Benjamin Morrison (DB, 6’0” 172, Brophy College Prepatory, AZ)
This week we’re breaking down a guy who could be UW’s latest stud CB from Arizona, Benjamin Morrison. After earning an early offer before the end of his sophomore school year, the smooth-moving Morrison has been a top DB target for our Huskies for over a year now, and it’s easy to see why.
Watching both his sophomore and junior season tape, Morrison’s best trait is that he’s a natural and fluid athlete who just glides around the field. In his vertical coverage plays, he never panics because he can stay with a receiver in transition with fluid hips, a quick backpedal/shuffle, and excellent recovery speed. In plays where he’s breaking on underneath routes, he exhibits smothering change-of-direction and closing speed. As a 2-way HS player, this same athleticism translates well on offense as he’s simply 1 or 2 steps faster than everyone on the field. If he was a WR prospect, he’d have “separation speed” as well as YAC skills.
Measuring in at 6-0, 172 lbs, Morrison is also in the perfect size range to be a premium inside-outside CB prospect. He’s got sufficient length and strength to match up on most outside WRs at the collegiate level, but he’s not so big/tall that it hampers his lateral agility and burst. I’d expect him to add another 10-15 lbs naturally as he continues to fill out his frame, improves his conditioning, and works to improve his explosiveness in the S&C program, but adding weight is not something that he’ll need to worry about. Some may still be concerned with his ability to keep up with more physical match ups on the perimeter or flexed TEs even at his size since we’ve just seen a decade of 6-1+ DBs who have been inspired by the Legion of Boom, but Morrison’s a bit of a throw back to the days when a guy like Darelle Revis was the prototype. Back then, elite movement skills, sound technique, and physicality allowed sub-6’ DBs to dominate football.
A more recent and relatable comp with similar in size and play-style to Morrison is fellow Arizona DB Byron Murphy. Like Morrison, Murphy was able to leverage a combination of press-bail techniques, off/catch coverage technique, and solid ball skills to be physical through the catch rather than in transition or off the snap to stay in control of their coverage positioning and avoid box-out situations. This also allowed them to leverage their ball skills in coverage because they were so often in position running step-by-step with the receiver.
Now when I say “ball skills”, it should be understood that for Morrison and Murphy this involves a wider definition of the term than simply snagging interceptions. In my opinion, good ball skills include being able to quickly identify the ball in-flight, tracking the ball, and getting hands on the ball. Whether getting hands on the ball means catching it, batting it, or ripping it out of an opponent’s hands, it does not matter. Having quick enough reactions and coordination to make an impact play on the ball is all that matters. For Morrison and Murphy, this often ended up meaning PBUs, but when paired with their aforementioned physicality through the catch, this also leads to a lot of forced fumbles, big hits, and timely tackles.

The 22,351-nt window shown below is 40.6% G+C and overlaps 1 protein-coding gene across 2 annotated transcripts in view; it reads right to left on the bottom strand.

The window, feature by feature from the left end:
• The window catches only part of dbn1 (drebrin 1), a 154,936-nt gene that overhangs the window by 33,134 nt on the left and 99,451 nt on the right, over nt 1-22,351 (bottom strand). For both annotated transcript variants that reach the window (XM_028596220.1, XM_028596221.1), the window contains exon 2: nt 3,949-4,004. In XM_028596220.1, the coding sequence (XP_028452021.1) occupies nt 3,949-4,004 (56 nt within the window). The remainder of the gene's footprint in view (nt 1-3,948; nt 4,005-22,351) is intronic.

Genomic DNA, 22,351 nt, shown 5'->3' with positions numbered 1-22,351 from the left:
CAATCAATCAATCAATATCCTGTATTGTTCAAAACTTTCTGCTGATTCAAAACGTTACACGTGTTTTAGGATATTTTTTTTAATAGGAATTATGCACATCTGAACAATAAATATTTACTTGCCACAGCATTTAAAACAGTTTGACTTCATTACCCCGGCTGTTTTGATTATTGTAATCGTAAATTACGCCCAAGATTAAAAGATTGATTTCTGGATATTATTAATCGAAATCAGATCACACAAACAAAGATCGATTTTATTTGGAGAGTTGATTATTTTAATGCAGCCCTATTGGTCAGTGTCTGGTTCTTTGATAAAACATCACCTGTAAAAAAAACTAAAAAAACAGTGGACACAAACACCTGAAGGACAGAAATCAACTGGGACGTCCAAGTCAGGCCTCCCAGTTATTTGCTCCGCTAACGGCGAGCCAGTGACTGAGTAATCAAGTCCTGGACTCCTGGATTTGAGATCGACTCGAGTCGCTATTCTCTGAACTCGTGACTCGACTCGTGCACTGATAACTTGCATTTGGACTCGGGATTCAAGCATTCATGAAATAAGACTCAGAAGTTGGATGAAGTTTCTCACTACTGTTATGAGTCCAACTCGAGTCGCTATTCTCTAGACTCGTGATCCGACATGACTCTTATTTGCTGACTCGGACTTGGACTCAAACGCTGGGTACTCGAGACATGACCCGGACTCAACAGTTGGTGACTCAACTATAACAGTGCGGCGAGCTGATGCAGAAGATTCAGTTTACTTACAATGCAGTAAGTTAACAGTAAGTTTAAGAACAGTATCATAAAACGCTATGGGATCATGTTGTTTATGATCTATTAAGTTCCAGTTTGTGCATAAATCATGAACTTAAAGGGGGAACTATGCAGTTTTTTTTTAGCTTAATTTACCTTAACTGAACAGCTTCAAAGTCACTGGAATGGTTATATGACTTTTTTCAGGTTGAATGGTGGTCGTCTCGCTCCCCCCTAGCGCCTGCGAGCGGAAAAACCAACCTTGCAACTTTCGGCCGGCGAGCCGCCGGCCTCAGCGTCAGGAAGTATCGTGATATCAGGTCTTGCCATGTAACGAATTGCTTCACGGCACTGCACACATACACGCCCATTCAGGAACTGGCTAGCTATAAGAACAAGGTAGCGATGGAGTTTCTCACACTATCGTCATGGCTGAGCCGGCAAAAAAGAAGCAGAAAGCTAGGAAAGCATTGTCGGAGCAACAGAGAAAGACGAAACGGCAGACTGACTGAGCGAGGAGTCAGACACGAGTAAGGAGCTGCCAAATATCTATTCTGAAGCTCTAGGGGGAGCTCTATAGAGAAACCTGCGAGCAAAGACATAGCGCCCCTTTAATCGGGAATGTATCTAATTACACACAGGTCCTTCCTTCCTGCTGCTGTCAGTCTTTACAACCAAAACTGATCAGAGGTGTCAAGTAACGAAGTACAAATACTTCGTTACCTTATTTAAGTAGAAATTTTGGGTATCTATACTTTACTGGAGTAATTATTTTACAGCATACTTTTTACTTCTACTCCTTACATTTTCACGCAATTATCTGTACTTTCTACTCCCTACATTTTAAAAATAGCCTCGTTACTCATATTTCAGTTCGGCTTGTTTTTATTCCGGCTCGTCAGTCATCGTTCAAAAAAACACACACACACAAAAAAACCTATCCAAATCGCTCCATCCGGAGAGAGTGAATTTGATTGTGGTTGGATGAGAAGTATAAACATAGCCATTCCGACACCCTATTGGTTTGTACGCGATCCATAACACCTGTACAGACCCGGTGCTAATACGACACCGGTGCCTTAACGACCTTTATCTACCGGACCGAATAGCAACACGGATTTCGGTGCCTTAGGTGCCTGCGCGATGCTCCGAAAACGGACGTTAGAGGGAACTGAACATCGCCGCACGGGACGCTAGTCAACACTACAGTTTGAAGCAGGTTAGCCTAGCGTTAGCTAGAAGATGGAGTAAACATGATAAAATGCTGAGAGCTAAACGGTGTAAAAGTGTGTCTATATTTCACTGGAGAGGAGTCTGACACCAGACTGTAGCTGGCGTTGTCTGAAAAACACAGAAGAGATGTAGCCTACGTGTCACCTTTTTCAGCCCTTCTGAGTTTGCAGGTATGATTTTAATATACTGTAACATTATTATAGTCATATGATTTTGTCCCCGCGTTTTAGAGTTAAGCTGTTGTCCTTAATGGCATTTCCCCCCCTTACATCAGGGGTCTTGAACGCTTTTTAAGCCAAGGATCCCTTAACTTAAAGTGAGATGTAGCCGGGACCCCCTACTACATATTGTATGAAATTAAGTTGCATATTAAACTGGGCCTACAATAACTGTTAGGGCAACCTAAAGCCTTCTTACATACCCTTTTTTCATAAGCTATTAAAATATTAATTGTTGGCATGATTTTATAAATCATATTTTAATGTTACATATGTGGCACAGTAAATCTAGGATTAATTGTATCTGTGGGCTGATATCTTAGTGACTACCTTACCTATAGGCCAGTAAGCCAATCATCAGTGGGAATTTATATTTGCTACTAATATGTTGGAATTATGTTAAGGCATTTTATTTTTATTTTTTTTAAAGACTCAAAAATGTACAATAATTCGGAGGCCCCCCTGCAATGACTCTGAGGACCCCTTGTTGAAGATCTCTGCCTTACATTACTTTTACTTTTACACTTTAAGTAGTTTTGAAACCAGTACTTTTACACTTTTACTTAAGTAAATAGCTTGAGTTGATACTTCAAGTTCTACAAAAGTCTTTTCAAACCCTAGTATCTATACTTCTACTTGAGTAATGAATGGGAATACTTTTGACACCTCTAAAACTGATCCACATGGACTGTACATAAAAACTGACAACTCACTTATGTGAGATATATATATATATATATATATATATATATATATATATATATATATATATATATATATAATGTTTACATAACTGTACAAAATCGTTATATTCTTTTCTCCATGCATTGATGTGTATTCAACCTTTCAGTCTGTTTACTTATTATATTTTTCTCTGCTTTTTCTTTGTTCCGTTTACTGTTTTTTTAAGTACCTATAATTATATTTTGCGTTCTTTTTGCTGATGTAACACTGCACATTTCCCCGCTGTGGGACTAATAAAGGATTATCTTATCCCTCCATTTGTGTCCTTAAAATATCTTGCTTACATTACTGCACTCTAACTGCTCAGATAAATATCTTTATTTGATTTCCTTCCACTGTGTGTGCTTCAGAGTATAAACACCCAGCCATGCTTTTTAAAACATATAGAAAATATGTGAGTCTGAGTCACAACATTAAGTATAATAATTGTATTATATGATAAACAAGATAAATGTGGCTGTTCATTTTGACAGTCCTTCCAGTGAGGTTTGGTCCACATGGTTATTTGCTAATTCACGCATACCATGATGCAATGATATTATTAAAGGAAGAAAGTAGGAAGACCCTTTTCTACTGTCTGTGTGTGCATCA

Morrison’s press-bail technique and vertical coverage is shown better in his sophomore tape where he was also able to show off his comfort flipping his hips against an outside release, turn his back to the QB, and either relocate the ball in-flight or very patiently play the hands of the receiver as they extend for the ball. His off/catch coverage technique is very prominent in his junior tape where it allows him to sit on routes, keep his eyes in the backfield, and make plays in the run game or on underneath passes. That junior tape doesn’t have as much of the high-value coverage skills on display, but the consistent tackling in space, physicality in the run game, and rapid processing of the play in front of him are traits that earn DBs playing time and are sought after traits in our nickels, who often are the fulcrum of our run-pass defensive responsibilities.
Projecting Morrison into our defense, his perimeter coverage value is likely too great for him to immediately project into the nickel, but his skill set and limited experience in the slot could put him in a position where he could earn early playing time depending on how the other pieces in our backfield fit alongside him. Rounding out his skills in the slot could be a developmental selling point to him as our nickelbacks have consistently earned shots at the NFL due to their versatility and ability in both run and pass defense. Another route to playing time and the NFL for Morrison is on special teams where I believe he has huge upside as both a returner and as a coverage gunner due to his speed and open field tackling.
Morrison is a guy to keep an eye on.
Let me know what you guys think in the comments , and don’t forget to check out the rest of the UWDP Recruiting Notebook series in the stream below.